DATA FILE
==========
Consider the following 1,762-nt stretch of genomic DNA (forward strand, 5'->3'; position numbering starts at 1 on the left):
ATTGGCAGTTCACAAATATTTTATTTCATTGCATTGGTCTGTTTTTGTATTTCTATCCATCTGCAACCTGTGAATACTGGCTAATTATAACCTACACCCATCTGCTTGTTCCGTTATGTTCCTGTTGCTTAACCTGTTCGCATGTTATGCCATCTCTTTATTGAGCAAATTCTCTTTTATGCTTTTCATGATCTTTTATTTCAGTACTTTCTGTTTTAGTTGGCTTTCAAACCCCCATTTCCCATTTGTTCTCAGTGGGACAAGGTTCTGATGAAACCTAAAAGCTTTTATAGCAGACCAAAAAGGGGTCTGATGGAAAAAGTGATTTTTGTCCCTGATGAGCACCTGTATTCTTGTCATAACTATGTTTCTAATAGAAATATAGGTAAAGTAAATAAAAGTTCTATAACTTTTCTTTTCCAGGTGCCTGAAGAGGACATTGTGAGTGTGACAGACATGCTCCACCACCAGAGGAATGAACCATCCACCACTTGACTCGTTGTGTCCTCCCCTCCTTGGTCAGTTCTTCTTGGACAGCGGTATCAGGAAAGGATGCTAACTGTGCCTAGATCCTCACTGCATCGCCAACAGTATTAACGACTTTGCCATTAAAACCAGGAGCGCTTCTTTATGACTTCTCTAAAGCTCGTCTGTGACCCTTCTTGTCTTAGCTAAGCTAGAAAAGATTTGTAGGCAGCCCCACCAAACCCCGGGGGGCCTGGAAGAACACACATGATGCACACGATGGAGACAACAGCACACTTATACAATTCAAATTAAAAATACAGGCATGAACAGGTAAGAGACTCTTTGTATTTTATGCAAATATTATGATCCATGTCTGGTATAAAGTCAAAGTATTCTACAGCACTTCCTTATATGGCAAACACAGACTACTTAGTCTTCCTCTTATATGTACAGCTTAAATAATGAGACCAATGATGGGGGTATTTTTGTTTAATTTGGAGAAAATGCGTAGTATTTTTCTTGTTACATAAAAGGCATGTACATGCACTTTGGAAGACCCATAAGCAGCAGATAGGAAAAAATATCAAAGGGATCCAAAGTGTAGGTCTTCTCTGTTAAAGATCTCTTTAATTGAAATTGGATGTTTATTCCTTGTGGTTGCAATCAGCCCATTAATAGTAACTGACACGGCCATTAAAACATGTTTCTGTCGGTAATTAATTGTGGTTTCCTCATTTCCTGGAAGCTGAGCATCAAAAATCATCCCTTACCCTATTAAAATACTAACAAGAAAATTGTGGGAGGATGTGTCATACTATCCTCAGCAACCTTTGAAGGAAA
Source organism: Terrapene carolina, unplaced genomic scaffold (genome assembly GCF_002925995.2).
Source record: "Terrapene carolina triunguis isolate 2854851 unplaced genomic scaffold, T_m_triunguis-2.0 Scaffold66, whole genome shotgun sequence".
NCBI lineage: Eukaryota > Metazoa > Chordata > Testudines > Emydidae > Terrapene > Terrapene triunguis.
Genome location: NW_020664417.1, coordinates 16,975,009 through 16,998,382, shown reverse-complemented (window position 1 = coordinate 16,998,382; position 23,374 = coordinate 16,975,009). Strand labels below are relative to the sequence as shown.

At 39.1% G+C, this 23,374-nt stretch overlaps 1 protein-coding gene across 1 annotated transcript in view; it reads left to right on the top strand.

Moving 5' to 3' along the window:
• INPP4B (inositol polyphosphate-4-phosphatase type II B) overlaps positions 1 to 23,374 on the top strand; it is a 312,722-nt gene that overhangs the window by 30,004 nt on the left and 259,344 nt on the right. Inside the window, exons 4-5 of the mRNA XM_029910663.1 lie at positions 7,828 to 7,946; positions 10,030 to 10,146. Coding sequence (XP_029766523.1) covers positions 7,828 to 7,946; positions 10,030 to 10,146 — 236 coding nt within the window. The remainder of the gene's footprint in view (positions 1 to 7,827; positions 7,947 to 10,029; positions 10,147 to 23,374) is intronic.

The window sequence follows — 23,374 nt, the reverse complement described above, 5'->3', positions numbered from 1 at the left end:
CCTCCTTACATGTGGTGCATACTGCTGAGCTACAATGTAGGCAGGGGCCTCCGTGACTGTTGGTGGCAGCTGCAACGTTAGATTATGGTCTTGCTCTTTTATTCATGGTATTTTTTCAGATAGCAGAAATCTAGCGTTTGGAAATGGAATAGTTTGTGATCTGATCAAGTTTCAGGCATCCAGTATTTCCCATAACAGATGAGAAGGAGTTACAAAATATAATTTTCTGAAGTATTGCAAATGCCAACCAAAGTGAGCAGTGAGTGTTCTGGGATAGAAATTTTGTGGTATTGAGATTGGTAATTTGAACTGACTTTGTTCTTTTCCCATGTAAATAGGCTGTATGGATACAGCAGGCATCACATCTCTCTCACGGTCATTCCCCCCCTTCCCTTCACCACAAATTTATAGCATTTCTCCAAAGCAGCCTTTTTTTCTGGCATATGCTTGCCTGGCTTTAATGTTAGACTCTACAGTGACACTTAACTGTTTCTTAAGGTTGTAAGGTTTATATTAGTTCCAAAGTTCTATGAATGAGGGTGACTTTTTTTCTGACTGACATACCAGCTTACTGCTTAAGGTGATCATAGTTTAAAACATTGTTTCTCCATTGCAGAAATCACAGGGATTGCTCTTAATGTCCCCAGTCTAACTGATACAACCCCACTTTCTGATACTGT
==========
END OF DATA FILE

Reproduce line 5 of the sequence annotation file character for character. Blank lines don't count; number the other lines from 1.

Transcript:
NCBI lineage: Eukaryota > Metazoa > Chordata > Testudines > Emydidae > Terrapene > Terrapene triunguis.